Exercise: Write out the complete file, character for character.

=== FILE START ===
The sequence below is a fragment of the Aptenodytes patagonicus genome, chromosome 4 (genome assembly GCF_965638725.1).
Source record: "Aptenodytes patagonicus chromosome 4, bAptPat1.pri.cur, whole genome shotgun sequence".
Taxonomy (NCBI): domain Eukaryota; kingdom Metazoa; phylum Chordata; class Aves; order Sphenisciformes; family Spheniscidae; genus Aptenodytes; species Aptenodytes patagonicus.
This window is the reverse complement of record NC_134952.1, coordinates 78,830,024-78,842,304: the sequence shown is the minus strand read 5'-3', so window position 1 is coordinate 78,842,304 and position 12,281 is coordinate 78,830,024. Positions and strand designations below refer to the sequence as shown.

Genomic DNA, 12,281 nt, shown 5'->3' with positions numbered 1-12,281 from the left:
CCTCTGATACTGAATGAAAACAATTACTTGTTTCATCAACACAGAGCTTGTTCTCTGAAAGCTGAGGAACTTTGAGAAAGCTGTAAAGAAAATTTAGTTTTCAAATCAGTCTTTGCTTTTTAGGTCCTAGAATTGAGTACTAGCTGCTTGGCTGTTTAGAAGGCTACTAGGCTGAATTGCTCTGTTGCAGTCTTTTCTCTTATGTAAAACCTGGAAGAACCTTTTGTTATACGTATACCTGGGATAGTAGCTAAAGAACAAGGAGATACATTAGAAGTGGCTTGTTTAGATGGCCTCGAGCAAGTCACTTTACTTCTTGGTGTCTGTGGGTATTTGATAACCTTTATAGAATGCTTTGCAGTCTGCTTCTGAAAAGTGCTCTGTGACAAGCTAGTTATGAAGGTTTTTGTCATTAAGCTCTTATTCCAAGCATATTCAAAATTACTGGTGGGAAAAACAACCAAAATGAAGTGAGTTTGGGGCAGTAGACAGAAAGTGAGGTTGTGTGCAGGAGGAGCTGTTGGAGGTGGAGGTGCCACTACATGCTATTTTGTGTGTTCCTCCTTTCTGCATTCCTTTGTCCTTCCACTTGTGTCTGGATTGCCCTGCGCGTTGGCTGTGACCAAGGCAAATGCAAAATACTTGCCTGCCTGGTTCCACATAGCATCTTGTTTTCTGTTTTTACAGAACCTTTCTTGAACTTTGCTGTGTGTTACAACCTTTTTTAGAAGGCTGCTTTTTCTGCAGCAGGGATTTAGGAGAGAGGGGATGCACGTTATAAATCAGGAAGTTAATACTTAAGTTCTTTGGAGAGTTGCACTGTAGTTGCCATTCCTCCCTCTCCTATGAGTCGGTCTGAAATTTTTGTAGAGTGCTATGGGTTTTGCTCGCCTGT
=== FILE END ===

The sequence below is a fragment of the Aptenodytes patagonicus genome, chromosome 4 (genome assembly GCF_965638725.1).
Source record: "Aptenodytes patagonicus chromosome 4, bAptPat1.pri.cur, whole genome shotgun sequence".
Taxonomy (NCBI): domain Eukaryota; kingdom Metazoa; phylum Chordata; class Aves; order Sphenisciformes; family Spheniscidae; genus Aptenodytes; species Aptenodytes patagonicus.
This window is the reverse complement of record NC_134952.1, coordinates 78,830,024-78,842,304: the sequence shown is the minus strand read 5'-3', so window position 1 is coordinate 78,842,304 and position 12,281 is coordinate 78,830,024. Positions and strand designations below refer to the sequence as shown.

Genomic DNA, 12,281 nt, shown 5'->3' with positions numbered 1-12,281 from the left:
CCTCTGATACTGAATGAAAACAATTACTTGTTTCATCAACACAGAGCTTGTTCTCTGAAAGCTGAGGAACTTTGAGAAAGCTGTAAAGAAAATTTAGTTTTCAAATCAGTCTTTGCTTTTTAGGTCCTAGAATTGAGTACTAGCTGCTTGGCTGTTTAGAAGGCTACTAGGCTGAATTGCTCTGTTGCAGTCTTTTCTCTTATGTAAAACCTGGAAGAACCTTTTGTTATACGTATACCTGGGATAGTAGCTAAAGAACAAGGAGATACATTAGAAGTGGCTTGTTTAGATGGCCTCGAGCAAGTCACTTTACTTCTTGGTGTCTGTGGGTATTTGATAACCTTTATAGAATGCTTTGCAGTCTGCTTCTGAAAAGTGCTCTGTGACAAGCTAGTTATGAAGGTTTTTGTCATTAAGCTCTTATTCCAAGCATATTCAAAATTACTGGTGGGAAAAACAACCAAAATGAAGTGAGTTTGGGGCAGTAGACAGAAAGTGAGGTTGTGTGCAGGAGGAGCTGTTGGAGGTGGAGGTGCCACTACATGCTATTTTGTGTGTTCCTCCTTTCTGCATTCCTTTGTCCTTCCACTTGTGTCTGGATTGCCCTGCGCGTTGGCTGTGACCAAGGCAAATGCAAAATACTTGCCTGCCTGGTTCCACATAGCATCTTGTTTTCTGTTTTTACAGAACCTTTCTTGAACTTTGCTGTGTGTTACAACCTTTTTTAGAAGGCTGCTTTTTCTGCAGCAGGGATTTAGGAGAGAGGGGATGCACGTTATAAATCAGGAAGTTAATACTTAAGTTCTTTGGAGAGTTGCACTGTAGTTGCCATTCCTCCCTCTCCTATGAGTCGGTCTGAAATTTTTGTAGAGTGCTATGGGTTTTGCTCGCCTGT